Toronto MADE presents the first of three 2015 meetups!
This event is a networking opportunity for a wide range of small and medium-scale manufacturers from Toronto, urbanists, and those looking to learn more about what's being made in the city. The topic for the June meetup will be space - land-use challenges, the costs, and opportunities for collaboration.
Kim Storey and James Brown
Brown and Storey Architects
Other guests to be announced soon.
RSVP - FREE
What is Fare Made?
Fare Made stands for fabricated realities. All of us are architects, which is where we were first exposed to maker culture, DIY, digital tools and design. Our business involves helping a lot of creative people get their designs off the ground, mainly through our laser cutting machine.
What inspired you to open Fare Made?
We were very inspired by Bauhaus. The idea is that there were different skills that revolved around architecture. It was an institution. Under the umbrella of architecture, design, planning, art, even things like theatre. This collaborative spirit existed - and this is why we do what we do. So many great architects from Bauhaus were designing pieces of furniture and other kinds of products. For us, the design world is inter-connected.
What are some of the typical products you make?
We make functional prototypes, architectural models, and other goods. We offer architectural services ranging from house renovations to small businesses/spaces. We're redesigning a warehouse and storefront right now. We also have another company called Mode, which is our fashion brand.
What do you like about manufacturing in Toronto?
We definitely think that it's important to empower the local economy. The benefit is that we get to work with people who produce locally as well - we're developing our own network. For example, the felt company that we buy from is from Toronto, it's made here. We don't see a downside - it's great to have accessibility, you have more interaction with designers, especially with our design concepts.
Have you encountered any barriers to the manufacturing you do in the city?
We use an expensive filter for our machine that allows for a lot of flexibility. Eventually, though, we'd like to have a larger space. We looked into grants when we started out but didn't find anything that applied to us.
Do you if small manufacturers are looking to scale up, they could tap into existing manufacturers?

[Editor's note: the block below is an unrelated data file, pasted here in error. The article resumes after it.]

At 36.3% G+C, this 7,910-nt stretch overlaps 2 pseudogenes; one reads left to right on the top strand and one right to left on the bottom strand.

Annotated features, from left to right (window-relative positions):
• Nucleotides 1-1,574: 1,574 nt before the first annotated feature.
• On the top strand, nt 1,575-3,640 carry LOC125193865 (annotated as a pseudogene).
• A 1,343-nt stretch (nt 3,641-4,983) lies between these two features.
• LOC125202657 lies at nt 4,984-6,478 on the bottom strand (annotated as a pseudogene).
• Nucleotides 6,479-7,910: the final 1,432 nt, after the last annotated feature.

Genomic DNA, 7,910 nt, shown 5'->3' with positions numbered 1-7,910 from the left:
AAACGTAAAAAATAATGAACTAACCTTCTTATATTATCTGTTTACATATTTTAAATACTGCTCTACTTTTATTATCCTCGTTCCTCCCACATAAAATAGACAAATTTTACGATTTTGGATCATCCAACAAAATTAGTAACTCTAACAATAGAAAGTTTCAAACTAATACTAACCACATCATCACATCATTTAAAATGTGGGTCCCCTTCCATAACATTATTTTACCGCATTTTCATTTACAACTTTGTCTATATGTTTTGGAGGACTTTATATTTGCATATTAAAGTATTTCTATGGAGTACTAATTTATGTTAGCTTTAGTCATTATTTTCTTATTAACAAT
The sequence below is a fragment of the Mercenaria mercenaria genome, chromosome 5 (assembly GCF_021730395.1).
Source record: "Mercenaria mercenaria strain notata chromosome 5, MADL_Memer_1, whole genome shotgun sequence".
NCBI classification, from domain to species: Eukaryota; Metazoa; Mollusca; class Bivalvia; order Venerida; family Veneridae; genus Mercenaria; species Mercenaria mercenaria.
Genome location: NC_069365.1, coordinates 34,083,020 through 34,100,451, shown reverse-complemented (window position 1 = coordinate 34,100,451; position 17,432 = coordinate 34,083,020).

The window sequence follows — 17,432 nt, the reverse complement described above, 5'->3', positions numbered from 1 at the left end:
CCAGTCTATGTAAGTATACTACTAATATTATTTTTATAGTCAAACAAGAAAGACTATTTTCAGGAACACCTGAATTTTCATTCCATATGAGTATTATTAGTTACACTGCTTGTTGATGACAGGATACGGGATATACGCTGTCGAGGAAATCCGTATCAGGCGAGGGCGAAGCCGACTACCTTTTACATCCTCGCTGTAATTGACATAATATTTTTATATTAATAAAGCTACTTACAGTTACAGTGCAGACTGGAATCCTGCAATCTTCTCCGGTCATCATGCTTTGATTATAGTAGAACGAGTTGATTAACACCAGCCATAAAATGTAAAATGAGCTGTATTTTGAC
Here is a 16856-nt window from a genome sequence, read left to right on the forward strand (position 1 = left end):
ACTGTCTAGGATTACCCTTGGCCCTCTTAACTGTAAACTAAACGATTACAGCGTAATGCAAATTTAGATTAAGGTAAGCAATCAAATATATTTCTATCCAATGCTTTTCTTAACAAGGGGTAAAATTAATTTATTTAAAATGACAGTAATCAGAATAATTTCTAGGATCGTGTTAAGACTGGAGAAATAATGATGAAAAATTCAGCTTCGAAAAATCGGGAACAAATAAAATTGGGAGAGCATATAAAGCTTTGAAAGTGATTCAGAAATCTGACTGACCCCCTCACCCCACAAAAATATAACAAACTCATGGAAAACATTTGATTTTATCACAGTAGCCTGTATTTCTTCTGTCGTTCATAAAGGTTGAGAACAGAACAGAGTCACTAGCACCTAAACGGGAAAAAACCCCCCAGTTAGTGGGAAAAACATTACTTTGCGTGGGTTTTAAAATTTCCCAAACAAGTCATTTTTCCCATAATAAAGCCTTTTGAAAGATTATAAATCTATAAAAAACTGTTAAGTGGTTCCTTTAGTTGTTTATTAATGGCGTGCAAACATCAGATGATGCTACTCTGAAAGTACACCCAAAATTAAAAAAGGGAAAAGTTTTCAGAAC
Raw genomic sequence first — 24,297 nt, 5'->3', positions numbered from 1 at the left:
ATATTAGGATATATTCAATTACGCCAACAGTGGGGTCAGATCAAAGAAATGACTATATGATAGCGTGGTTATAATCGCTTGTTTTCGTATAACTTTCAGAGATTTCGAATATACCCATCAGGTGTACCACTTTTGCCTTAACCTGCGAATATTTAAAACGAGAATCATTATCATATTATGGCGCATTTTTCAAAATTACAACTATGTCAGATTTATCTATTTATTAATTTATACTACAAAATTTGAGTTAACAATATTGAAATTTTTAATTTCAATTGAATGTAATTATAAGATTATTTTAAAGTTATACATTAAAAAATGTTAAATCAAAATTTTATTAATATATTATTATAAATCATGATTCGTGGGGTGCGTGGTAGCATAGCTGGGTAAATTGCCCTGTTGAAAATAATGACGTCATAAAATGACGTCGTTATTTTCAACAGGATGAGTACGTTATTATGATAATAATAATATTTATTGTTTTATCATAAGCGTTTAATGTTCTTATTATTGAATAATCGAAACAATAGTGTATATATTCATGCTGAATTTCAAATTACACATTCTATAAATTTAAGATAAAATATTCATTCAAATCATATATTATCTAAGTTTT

I think it's already happening, especially with medium-scale manufacturing, though sometimes they operate on different networks. That's why it's essential for makers to have a network of 3D printing, laser printing, Computerized Numerical Control (CNC). It's part of the same category.
You can check out FareMade's website here
The Canadian Urban Manufacturing Summit addressed a wide variety of challenges and opportunities facing urban manufacturing in the 21st century. Idea Engine, a group that focuses on planning and policy-related meetings, held the conference on May 6 and 7 at the Regency Hyatt in Toronto. Presenters and panelists varied from government agencies, the private sector, start-ups, and small-scale manufacturers.
The conference pointed to some major gaps between planning and economic development initiatives. Some of these gaps are related to the lack of support and guidance for manufacturers attempting to navigate the planning processes. Many participants also identified an overarching mismatch between the policy goals of economic development and those of land-use planning. There was significant discussion of industrially serviced land and its importance to the province’s certified site selection program.
Some major themes throughout the conference were:
• Manufacturing is still a valuable part of local economies, but it is changing.
• There is a need to protect employment lands and a need for greater flexibility in zoning to allow for emerging types of manufacturing, particularly with regards to multiple manufacturers operating in the same space.
• The trend toward buying local is still growing, and has the opportunity to build communities in areas where certain industries have left.
• Industrial retention is as important as industrial attraction.
• Different levels of government have begun to collaborate on new strategies to allow for manufacturing to thrive in Canadian cities.
Below are some photos from our site visit to 3DPhacktory